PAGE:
The essential parts of truck A to which the invention is particularly related are the bed 11, which provides an elevated floor 12 onto which loads are to be moved from the lift deck D when elevated so as to be leveled with the floor; and frame 15 to which the mount frame B is attached. The invention deals with the specific problem of folding the left apparatus into a sufiiciently compact condition to bring substantially all portions thereof beneath the floor area including the area of extension F, as well as the problem of bringing the heel of deck D snugly close to the extended floor margin in the elevated, load-transfer position of the deck shown in dotted lines in FIG. 1. Extension F of yoke shape (FIG. 6) is secured by suitable means (e.g., welding) to the rear end of bed 11. It includes a floor plate 13 which can be installed flush with truck floor 12, or at a different level, as may be required.
Mount frame Bv comprises a torque tube 16 having a pair of mount plates 18 (FIG. 1) secured to its upper side, projecting upwardly and providing for attachment of the mount frame to truck frame 15; pairs of spaced mount cars 17 and associated mount ears 20 for pivotal support of the ends of the arms of linkage C; clevises 19 adjustably mounted between ears 17 for adjustable support of the inner ends of one set of arms of linkage C; an actuator bracket 10 secured to and rising from the center of the torque tube 16; and a pair of inboard mount cars 45 aligned with cars 20.
Linkage C comprises a set of lift arms 21 operable in compression; and a set of parallel arms, operable in tension and of foreshortenable telescoping construction, each comprising a scabbard 24 of flat rectangular channel cross-section and a blade 25 (FIG. 3) of flat bar stock having a longitudinal slot 26 pierced by a pin 27 bridging between and anchored in the sides of scabbard 24. Each Scabbard 24 has an integral stop lip 22 projecting over blade 25 at its one end, and a tall 28 secured therein and extending therefrom in the plane of blade 25. The slot 26 is of such a length and so positioned that engagement of the pin 27 against its outer end will provide a connection between the arm sections 24 and 25 such as to provide its tension load-carrying function. This is the position of full extension of the parallel arms. In the various foreshortened positions of the parallel arms, they function as guide arms without any loadcarrying function. The linkage arms are arranged in adjacent paired relation, one pair at each side of the linkage, each pair comprising a lift arm 21 and a parallel arm 24, 25, 28 located laterally outwardly of the lift arm 21.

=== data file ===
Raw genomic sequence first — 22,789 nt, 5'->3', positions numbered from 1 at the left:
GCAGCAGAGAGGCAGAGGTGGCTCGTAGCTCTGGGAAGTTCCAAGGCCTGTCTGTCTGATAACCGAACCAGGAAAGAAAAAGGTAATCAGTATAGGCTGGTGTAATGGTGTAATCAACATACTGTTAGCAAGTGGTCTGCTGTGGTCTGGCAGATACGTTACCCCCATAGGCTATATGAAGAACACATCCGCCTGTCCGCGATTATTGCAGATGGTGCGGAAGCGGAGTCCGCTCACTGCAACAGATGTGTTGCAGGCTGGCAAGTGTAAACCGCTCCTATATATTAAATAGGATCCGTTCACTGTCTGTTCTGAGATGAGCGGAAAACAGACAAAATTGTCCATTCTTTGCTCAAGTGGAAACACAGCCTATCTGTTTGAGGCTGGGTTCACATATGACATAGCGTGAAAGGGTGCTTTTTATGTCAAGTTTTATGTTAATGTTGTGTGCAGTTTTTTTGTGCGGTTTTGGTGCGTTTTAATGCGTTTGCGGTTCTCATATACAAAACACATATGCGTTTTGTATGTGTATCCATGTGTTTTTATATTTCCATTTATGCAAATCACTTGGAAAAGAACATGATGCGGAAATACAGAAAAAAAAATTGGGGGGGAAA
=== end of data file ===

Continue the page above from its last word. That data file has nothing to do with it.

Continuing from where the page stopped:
The lift arms 21 (FIG. 2) have their ends fulcrumed on pivots 30 each supported in a respective pair of mount cars 17, (FIG. 5). The parallel arm blades have their corresponding ends mounted on pivots 31 spaced substantially vertically above the respective pivots and carried by the clevises 19. The linkage arms have outer, swinging ends provided with respective pivots correspondingly spaced vertically during lift operation, said outer end pivots consisting of lower ivots 32 connecting the ends of lift arms 21 to the heel of deck D at the lower side thereof when leveled, and upper pivots 33 connecting the ends of scabbard tails 28 to the heel near the upper level of the deck. Thus the linkage arms are mounted to frame B for upward swinging in parallel relationship so as to maintain their outer end pivots parallel to pivots 30, 3.1. The lift arms 21 are provided with rests 41 projecting inwardly from the respective sides of the linkage sufficiently to engage the deck D and to support it with reference to the linkage when folded to stowed position as hereinafter described.
The lift arms 21 are integrally joined by a cross bar 42, preferably in the form of a cylindrical tube for maximum strength. The lift linkage further includes a pair of short arms 43 (FIG. 1) which are secured to cross :bar 42 and are spaced so as to embracingly engage the mount ears 45 and are connected thereto by a hinge pin 44 which is aligned with the linkage pivots 30. The cross bar 42 is also provided, at its center, with a pair of upwardly projecting spaced clevis cars 49. The arms 43 and ears 49 are secured to the cross bar 42 by any suitable means such as welding.
At this point it may be noted that the lift operation of this apparatus in elevating a load from a loading position of the deck D shown in full lines in FIG. 1, upwardly to the unloading position shown in dotted lines at D1 in FIG. 1 (lift being applied to the linkage C by the actuator E) is essentially the same as that of well known lift apparatus now in extensive use, and in this respect, the invention provides a combination of means for applying lifting power and for simultaneously maintaining the deck D in a leveled position, equivalent to and fully as satisfactory and durable as that of the known lift mechanisms. In addition, the invention provides improved stability and ruggedness in the linkage connections, and improved means to place the deck in a position stowed beneath the truck bed when not in use, with the deck folded over into the arms of the linkage, including the tension loading assist means which will be described hereinafter.